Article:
The IRS Criminal Investigation Division, in its most recent annual report, states that one of its top enforcement priorities in the employment tax area is combating the illegal practice of withholding employment taxes and failing to pay over those taxes to the U.S. Treasury. Two recent criminal cases illustrate the efforts of the IRS and the Justice Department in the employment tax fraud area.
On April 30, 2014, the Justice Department announced that an attorney in Oklahoma had pleaded guilty to willfully failing to pay employment taxes in connection with his law practice. See United States v. Larry Douglas Friesen (W.D. Oklahoma) (DOJ press release here). In that case, the defendant failed to pay over to the IRS the federal income and FICA taxes due and owing during three tax quarters in the 2007 calendar year in the amount of approximately $320,000.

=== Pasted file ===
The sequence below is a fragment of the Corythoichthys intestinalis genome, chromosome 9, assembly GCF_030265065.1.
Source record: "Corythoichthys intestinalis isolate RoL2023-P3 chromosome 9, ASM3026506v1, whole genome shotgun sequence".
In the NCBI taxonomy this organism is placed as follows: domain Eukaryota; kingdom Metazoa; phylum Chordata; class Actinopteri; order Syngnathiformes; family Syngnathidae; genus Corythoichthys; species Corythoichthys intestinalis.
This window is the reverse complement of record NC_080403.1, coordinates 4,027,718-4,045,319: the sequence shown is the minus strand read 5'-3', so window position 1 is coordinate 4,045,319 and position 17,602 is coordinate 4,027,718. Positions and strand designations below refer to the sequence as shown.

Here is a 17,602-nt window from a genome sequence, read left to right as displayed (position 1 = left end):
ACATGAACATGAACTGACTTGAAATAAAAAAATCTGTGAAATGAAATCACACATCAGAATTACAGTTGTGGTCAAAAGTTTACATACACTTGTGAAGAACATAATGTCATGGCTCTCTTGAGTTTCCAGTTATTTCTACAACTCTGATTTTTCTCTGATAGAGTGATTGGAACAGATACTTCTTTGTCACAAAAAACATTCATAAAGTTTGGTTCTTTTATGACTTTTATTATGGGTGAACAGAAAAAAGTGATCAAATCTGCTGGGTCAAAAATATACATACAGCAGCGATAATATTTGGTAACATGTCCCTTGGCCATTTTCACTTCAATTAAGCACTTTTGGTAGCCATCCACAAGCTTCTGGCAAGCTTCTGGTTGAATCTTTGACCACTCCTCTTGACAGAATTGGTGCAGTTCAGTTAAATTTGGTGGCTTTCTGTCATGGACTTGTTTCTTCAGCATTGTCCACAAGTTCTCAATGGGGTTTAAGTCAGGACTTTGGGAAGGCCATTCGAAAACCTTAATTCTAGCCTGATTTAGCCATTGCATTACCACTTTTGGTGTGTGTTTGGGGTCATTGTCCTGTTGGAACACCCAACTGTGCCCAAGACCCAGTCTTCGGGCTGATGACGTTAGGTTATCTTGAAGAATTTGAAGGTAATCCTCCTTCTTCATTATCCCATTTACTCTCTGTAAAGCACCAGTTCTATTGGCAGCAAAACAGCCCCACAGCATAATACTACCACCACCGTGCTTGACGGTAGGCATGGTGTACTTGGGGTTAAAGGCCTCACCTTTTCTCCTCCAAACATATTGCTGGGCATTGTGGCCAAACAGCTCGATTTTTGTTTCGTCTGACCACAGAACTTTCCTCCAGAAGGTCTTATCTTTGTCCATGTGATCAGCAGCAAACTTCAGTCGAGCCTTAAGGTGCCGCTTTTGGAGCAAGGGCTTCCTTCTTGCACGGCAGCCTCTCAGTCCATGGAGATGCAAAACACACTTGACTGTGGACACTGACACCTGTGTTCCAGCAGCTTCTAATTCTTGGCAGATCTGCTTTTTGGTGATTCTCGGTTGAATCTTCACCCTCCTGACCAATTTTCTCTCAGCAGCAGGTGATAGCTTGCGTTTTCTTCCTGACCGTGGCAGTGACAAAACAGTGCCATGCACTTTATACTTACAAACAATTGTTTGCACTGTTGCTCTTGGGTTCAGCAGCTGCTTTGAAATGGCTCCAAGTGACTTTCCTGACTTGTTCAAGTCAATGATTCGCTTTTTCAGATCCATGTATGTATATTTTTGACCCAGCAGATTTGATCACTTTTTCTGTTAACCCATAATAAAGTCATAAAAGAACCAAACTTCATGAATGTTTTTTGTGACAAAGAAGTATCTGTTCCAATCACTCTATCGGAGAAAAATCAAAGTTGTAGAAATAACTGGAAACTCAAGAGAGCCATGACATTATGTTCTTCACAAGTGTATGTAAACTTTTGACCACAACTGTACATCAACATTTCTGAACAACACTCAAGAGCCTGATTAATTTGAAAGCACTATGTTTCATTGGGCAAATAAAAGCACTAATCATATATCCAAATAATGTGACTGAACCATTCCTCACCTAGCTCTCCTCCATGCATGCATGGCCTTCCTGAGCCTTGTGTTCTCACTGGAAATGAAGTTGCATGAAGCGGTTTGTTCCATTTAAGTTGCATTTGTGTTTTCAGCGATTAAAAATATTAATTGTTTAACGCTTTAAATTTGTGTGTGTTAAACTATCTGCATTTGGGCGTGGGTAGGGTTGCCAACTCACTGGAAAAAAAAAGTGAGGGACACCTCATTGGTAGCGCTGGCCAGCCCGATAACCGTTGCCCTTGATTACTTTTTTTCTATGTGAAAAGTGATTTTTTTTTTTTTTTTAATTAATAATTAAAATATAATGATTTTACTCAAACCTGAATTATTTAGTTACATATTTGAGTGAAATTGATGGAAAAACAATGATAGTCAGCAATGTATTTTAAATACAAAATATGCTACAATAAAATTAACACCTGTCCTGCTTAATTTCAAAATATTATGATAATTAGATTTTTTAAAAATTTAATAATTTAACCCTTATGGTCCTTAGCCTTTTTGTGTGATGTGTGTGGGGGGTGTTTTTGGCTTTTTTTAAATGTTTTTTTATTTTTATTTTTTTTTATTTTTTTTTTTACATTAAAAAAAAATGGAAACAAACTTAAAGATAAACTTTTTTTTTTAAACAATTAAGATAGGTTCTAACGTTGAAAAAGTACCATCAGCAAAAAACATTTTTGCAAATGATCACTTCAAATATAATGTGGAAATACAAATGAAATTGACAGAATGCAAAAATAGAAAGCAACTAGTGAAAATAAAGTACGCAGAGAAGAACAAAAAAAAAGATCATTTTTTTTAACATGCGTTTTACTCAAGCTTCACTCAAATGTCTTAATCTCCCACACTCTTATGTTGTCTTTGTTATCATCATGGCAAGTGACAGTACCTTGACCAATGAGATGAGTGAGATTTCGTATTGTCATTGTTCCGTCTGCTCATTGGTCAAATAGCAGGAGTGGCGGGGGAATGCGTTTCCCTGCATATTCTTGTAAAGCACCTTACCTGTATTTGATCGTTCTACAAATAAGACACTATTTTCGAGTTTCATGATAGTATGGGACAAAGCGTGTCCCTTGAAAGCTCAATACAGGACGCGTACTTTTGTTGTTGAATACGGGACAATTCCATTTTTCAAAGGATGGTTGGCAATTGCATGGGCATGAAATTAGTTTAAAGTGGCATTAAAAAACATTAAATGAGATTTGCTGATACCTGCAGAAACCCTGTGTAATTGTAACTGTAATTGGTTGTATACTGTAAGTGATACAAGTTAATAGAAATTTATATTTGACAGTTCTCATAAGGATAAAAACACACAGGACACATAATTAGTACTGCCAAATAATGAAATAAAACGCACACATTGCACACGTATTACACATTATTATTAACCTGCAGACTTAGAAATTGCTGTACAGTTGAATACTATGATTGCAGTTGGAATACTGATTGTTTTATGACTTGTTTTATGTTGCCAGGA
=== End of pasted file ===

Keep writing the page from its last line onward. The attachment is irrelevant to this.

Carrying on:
In another case, the Justice Department announced on April 11, 2014, that a physician in Indiana had been sentenced to a prison sentence of one year and a day for failing to pay employment taxes in connection with his medical practice. See United States v. Ronald Eugene Jamerson (N.D. Indiana) (press release here). According to court pleadings, Jamerson deducted and collected from his employees’ paychecks federal income taxes and employment taxes in the amount of $63,929 over 11 tax quarters between 2006 and 2008, but failed to file the employment tax returns and pay over the related employment taxes. The defendant was ordered to pay restitution to the IRS in the amount of $541,083 for unpaid individual income taxes and employment taxes, which represented the total tax loss owed for all tax periods from 2003 through 2008, according to the plea agreement.